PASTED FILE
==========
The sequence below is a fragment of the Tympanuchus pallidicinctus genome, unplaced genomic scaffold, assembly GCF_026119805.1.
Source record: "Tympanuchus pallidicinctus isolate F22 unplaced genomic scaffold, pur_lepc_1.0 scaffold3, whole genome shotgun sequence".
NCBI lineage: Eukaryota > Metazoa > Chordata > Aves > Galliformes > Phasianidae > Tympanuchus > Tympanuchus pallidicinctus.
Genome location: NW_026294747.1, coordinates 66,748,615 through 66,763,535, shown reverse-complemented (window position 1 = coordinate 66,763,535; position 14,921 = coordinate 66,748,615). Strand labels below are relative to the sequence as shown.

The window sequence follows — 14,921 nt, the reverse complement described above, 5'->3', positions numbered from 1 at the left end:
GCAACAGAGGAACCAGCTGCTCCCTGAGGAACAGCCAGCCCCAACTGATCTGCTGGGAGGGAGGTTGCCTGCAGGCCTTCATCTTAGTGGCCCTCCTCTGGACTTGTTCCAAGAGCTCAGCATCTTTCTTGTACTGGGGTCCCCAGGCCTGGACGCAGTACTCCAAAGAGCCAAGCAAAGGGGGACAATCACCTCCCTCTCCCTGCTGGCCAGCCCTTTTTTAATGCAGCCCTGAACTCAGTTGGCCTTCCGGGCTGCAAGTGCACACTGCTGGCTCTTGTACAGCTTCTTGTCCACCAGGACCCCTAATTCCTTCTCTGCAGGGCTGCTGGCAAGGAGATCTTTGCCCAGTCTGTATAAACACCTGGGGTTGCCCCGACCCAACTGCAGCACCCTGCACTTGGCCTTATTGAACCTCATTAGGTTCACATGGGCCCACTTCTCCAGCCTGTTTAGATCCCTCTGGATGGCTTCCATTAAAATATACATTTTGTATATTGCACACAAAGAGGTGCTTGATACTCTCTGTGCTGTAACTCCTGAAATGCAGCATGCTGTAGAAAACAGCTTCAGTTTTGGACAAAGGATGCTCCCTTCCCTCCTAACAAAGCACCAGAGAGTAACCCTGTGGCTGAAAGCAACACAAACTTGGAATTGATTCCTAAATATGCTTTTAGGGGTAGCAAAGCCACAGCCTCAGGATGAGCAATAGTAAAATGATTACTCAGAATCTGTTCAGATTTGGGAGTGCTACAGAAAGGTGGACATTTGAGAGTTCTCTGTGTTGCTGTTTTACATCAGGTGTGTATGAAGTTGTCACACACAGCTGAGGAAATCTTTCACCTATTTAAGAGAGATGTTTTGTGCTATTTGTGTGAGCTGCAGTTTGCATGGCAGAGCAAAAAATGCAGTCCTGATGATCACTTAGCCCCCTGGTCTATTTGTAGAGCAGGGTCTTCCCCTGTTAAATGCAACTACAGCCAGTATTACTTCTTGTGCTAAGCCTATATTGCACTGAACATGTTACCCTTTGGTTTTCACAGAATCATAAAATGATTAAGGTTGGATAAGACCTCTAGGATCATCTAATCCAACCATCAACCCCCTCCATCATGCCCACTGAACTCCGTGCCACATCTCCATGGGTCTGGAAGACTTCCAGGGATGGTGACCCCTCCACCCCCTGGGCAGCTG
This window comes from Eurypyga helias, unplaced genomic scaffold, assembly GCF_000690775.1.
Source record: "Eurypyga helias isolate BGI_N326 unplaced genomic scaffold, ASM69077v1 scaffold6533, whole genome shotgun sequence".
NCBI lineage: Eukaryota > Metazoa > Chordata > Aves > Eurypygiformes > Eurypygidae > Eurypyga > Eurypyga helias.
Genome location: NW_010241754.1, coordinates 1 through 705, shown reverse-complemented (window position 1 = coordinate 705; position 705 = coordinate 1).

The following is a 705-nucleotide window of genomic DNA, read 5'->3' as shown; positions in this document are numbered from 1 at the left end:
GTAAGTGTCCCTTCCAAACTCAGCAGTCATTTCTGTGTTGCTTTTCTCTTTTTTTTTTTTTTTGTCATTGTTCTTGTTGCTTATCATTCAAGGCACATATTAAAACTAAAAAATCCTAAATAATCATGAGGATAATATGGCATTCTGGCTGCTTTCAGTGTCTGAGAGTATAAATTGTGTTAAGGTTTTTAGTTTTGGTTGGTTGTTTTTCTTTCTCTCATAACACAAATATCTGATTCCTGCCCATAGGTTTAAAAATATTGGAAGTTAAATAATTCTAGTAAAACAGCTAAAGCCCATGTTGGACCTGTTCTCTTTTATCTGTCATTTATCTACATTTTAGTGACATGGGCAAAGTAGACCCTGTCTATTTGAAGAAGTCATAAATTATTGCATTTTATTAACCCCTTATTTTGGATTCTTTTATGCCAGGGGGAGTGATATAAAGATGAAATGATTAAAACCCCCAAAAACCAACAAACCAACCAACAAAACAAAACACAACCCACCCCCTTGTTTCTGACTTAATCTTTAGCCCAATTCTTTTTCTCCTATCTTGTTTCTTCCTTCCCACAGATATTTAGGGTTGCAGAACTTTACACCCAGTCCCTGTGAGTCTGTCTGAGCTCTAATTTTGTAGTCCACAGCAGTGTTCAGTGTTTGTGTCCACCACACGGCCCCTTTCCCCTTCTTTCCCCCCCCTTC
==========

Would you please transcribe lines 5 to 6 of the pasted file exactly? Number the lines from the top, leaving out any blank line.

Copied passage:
The window sequence follows — 14,921 nt, the reverse complement described above, 5'->3', positions numbered from 1 at the left end:
GCAACAGAGGAACCAGCTGCTCCCTGAGGAACAGCCAGCCCCAACTGATCTGCTGGGAGGGAGGTTGCCTGCAGGCCTTCATCTTAGTGGCCCTCCTCTGGACTTGTTCCAAGAGCTCAGCATCTTTCTTGTACTGGGGTCCCCAGGCCTGGACGCAGTACTCCAAAGAGCCAAGCAAAGGGGGACAATCACCTCCCTCTCCCTGCTGGCCAGCCCTTTTTTAATGCAGCCCTGAACTCAGTTGGCCTTCCGGGCTGCAAGTGCACACTGCTGGCTCTTGTACAGCTTCTTGTCCACCAGGACCCCTAATTCCTTCTCTGCAGGGCTGCTGGCAAGGAGATCTTTGCCCAGTCTGTATAAACACCTGGGGTTGCCCCGACCCAACTGCAGCACCCTGCACTTGGCCTTATTGAACCTCATTAGGTTCACATGGGCCCACTTCTCCAGCCTGTTTAGATCCCTCTGGATGGCTTCCATTAAAATATACATTTTGTATATTGCACACAAAGAGGTGCTTGATACTCTCTGTGCTGTAACTCCTGAAATGCAGCATGCTGTAGAAAACAGCTTCAGTTTTGGACAAAGGATGCTCCCTTCCCTCCTAACAAAGCACCAGAGAGTAACCCTGTGGCTGAAAGCAACACAAACTTGGAATTGATTCCTAAATATGCTTTTAGGGGTAGCAAAGCCACAGCCTCAGGATGAGCAATAGTAAAATGATTACTCAGAATCTGTTCAGATTTGGGAGTGCTACAGAAAGGTGGACATTTGAGAGTTCTCTGTGTTGCTGTTTTACATCAGGTGTGTATGAAGTTGTCACACACAGCTGAGGAAATCTTTCACCTATTTAAGAGAGATGTTTTGTGCTATTTGTGTGAGCTGCAGTTTGCATGGCAGAGCAAAAAATGCAGTCCTGATGATCACTTAGCCCCCTGGTCTATTTGTAGAGCAGGGTCTTCCCCTGTTAAATGCAACTACAGCCAGTATTACTTCTTGTGCTAAGCCTATATTGCACTGAACATGTTACCCTTTGGTTTTCACAGAATCATAAAATGATTAAGGTTGGATAAGACCTCTAGGATCATCTAATCCAACCATCAACCCCCTCCATCATGCCCACTGAACTCCGTGCCACATCTCCATGGGTCTGGAAGACTTCCAGGGATGGTGACCCCTCCACCCCCTGGGCAGCTG